Dough-not stop me now! The best sweet treats for Chanukah!
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Dough-not stop me now! The best sweet treats for Chanukah!

If you aren’t looking to put on weight, dough nut read any further, warns Angie Jacobs

Seder night is usually the time for asking questions, but I have a topical one: what came first – Chanukah or the doughnut?

Jews can lay claim to some seriously life-changing inventions – Google, the epilator and Rummikub among them – but were we actually the first to indulge in these oily, sugary treats?

The earliest origins to the modern doughnuts are generally traced back to the olykoek (oil cake) Dutch settlers brought with them to New York in the 17th century. And in 1847, 16-year-old Hanson Gregory, unimpressed with the existing type’s raw centre, claimed to have invented the ring-shaped version. Bakers do now seem to have gotten the hang of making sure the whole caboodle is cooked through and I’ve spent many Chanukahs munching on the traditional jam-filled ones.

Fast forward to 2021 and doughnuts are big business. Yes, one can consume Krispy Kremes and Dunkin Donuts, but there are many independent and artisan purveyors of these sugary treats and those with food intolerances don’t have to be left out. Most of Grodzinski’s range (including Pina Colada) are parev, although there are milk products in their dairy cream, black forest and cheesecake ones. They also sell spelt versions and ones with no added sugar.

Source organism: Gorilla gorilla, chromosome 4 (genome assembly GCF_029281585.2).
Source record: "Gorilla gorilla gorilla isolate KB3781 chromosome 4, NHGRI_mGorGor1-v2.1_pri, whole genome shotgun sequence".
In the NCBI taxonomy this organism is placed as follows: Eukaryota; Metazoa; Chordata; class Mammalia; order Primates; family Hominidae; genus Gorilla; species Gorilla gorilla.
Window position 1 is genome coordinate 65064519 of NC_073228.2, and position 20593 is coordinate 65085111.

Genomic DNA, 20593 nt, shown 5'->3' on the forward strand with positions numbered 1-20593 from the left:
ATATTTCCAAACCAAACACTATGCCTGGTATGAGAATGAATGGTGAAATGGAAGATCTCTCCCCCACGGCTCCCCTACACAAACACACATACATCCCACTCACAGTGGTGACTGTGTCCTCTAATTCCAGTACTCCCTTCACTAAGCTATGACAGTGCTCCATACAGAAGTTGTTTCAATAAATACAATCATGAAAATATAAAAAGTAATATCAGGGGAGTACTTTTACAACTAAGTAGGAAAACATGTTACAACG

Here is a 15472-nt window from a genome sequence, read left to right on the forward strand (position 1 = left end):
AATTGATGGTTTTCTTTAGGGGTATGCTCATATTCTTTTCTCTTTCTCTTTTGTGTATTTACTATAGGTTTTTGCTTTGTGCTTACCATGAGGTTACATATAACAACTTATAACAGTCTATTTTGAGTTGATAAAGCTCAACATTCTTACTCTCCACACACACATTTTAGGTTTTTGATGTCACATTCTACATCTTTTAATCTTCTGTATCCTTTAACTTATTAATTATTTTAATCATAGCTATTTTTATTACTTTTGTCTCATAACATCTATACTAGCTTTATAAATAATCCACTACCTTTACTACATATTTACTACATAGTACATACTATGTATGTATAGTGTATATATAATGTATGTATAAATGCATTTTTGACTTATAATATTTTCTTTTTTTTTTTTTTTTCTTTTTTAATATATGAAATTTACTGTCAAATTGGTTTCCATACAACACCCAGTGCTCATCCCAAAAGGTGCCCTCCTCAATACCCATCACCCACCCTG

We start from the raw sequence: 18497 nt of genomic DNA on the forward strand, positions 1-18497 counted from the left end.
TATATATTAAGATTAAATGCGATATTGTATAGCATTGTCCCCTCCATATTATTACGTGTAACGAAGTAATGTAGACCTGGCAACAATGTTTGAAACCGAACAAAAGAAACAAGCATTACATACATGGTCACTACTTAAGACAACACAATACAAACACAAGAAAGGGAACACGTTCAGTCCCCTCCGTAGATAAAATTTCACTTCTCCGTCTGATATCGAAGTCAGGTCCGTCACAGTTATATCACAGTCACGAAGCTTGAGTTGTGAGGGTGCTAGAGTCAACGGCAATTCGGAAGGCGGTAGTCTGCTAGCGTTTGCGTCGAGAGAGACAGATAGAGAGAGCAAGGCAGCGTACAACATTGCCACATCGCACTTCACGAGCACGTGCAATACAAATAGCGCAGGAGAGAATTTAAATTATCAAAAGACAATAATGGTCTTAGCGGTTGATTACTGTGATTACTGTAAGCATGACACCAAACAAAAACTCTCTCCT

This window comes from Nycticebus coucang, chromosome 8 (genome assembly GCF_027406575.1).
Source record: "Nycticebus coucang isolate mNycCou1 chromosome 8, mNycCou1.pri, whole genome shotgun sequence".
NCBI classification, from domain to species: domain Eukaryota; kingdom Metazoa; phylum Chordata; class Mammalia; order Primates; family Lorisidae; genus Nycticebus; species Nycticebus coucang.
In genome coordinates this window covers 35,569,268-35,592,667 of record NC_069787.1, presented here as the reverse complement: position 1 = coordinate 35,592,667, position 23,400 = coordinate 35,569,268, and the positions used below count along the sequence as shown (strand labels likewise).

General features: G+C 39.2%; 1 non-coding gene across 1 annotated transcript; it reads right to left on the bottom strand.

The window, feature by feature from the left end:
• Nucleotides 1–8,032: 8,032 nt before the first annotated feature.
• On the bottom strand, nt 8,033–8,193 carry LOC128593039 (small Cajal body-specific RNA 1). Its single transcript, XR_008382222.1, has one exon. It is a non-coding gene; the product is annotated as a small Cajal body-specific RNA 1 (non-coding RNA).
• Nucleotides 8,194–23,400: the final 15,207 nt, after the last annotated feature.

Doughnuts have evolved. Yum Yums, also claimed by the Dutch, are twisted, flaky, stretchy doughnuts. Then there’s a Cronut, made from croissant-like dough. Marks & Spencer’s bakers have gone one further and created a yumnut, marketed as the lovechild of a doughnut and a yum yum.

Rinkoff Bakery in the East End makes a Crodough – a cross between a doughnut and a croissant – but also a Crodoughbouche, a wedding cake-esque structure using around 250 crodough pieces.

We can swing by Daniel’s in Temple Fortune and choose from jam, plain, chocolate, custard, cinnamon, fresh cream and coffee (all minis and 70p each), but we can also browse innovative and exotic specimens online (www.danielsbakery.co.uk) and send them as presents.

The Crazy Baker has Biscoff, Rolo, Minion and all manner of vegan options including blueberry pie. A box of six bad boys can be delivered by post for £21.50.

Crazy Baker dougnuts

Creams Café’s decadent doughnuts are available in mixed boxes (£8.95 for four) for nationwide delivery via Just Eat, Deliveroo and Uber Eats and also instore (www.creamscafe.com). The Playful Box features a rainbow M&M and a blue swirl unicorn doughnut while the Indulgence Box has nutty Ferrero Rocher and a red velvet and meringue variety. (It’s my birthday in July, btw).

Creams’ Indulgence Box

Click and collect is a thing – visit Karma Bread’s website, make your choice from the Chanukah 2021 selection and pick them up from the Hampstead shop. For something a little different try the halva, tahina, honey and chocolate brownie selection. They are large, satisfying and yours for £22.50 for six.

There’s no question a doughnut is indulgent, but there is a healthier variety – the sourdough version, which contains, ooh, about three fewer calories than a regular one. Crosstown, which has outlets in London as well as an online shop, sells three glorious flavours of them, including dark chocolate truffle (www.crosstown.co.uk).

But can you get a latke-flavoured doughnut?

 

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